1. It should not necessitate further delays. Rob Pingle isn’t involved with the market in the latter part of the year – what we here in Canada’s banana belt call Winter 🙂 There will be less vendors and all with this Summer’s configuration, and they are veterans – some have been doing this for 30 – 40 years. They can figure out what’s needed based upon the guidelines published by Bonnie/Dr. Henry and the BC gov website for public/farmers markets. These are operating safely and happily across our province for weeks now. Salt Spring is as capable as other towns and communities. The lag we’ve witnessed here is something we need move beyond.

  2. The CRD/Parc should have been planning well before the end of June-for a safe Saturday Market. Other jurisdictions:Vancouver,Victoria and Nelson have been operating since May. Leaving the planning of the Saturday Market to the end of June is lame and works to their anti-tourist agenda.CRD employees and staff gets paid but vendors don’t have an opportunity for income- now that the ball was intentionally dropped by the CRD.

  3. Apparently even the Market Advisory Group (MAG) has NOT been provided the market survey results by PARC/CRD. So, how can meaningful decisions and advising happen? What sort of process happens without including and informing those most directly involved? The MAG needs to be provided the survey results so that they know how many vendors to plan for etc. – and, why not let us, the public, also know what’s going on with our island institutions and activities?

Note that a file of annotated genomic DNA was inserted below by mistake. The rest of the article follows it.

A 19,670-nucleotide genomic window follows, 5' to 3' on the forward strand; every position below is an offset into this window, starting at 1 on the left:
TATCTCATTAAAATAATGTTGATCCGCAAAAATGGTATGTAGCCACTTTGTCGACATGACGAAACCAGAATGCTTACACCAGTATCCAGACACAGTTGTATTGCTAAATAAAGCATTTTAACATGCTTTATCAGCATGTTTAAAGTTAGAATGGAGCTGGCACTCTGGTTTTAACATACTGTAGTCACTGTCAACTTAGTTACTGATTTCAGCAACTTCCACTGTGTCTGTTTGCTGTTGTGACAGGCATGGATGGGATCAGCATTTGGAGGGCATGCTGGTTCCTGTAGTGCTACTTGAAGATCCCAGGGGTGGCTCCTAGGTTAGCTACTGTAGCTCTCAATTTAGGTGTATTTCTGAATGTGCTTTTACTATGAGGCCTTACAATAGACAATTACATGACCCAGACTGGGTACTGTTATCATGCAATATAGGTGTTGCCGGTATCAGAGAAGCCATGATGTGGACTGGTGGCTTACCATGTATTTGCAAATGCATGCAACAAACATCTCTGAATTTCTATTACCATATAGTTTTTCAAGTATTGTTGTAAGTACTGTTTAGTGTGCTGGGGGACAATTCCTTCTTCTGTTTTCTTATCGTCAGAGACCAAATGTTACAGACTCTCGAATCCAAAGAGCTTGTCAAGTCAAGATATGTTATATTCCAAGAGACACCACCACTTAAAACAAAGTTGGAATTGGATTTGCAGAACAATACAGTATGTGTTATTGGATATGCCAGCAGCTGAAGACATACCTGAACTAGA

4. Moss Street Market (in Vic) is an helpful guide – as other other markets across BC, both, larger and smaller than our own Satuday Market here on SSI. Victoria, Vancouver, Burnaby, Duncan, Errington, Gabriola, Courtenay, Qualicum Beach, Gold Stream, North Saanich, Sooke, Nanaimo, Pender Island, Port Hardy, Port McNeill, Squamish, White Rock, and, literally, dozens more communities all over BC have been able to adapt to the government’s safe re-starting guidelines and we can do so here as well.

    Off the top, we can look at Moss Street Market in a rough tally – it has a mix of elements when considering its 2020 roster:

    Moss Street Market

    27 – Farm Vendors
    42 – food vendors
    10 – beer + wine vendors
    69 – Craft and Artisan vendors
    4 – Services vendors (tattoo, massage+)
    152 Vendors Total

    18 – Community Education Groups tables/booths
    & rotating musicians

    + 170+ TOTAL

    With its 16% of vendors comprised of farmers, and the rest as listed above, the last economic impact study conducted noted: “Moss Street Market is one of the most highly-attended farmers’ markets in the province, seeing on average more than 1,000 customers each hour the market is open” and it’s only become more popular since that account.

    I don’t know of any similar studies here, still, 1000 people per hour sounds as, or considerably more, busy as our SSI Saturday Market. And there are other, more highly-attended markets in BC. They can do it, so can we 🙂

    What’s essential is for PARC/CRD to release the SSI Saturday Market Survey results to the Market Advisory Group (MAG) so that real planning and prep can be conducted with the knowledge of who is participating here. We know a number of vendors are not returning, for a variety of reasons, but as long as PARC/CRD with-holds this key data – any talk they utter is only something we can view as an article of faith. Releasing the full survey results to the public would be abother beneficial step. At a bare minimum, though, the MAG must be provided this info so things can be done the best possible way as in other communities.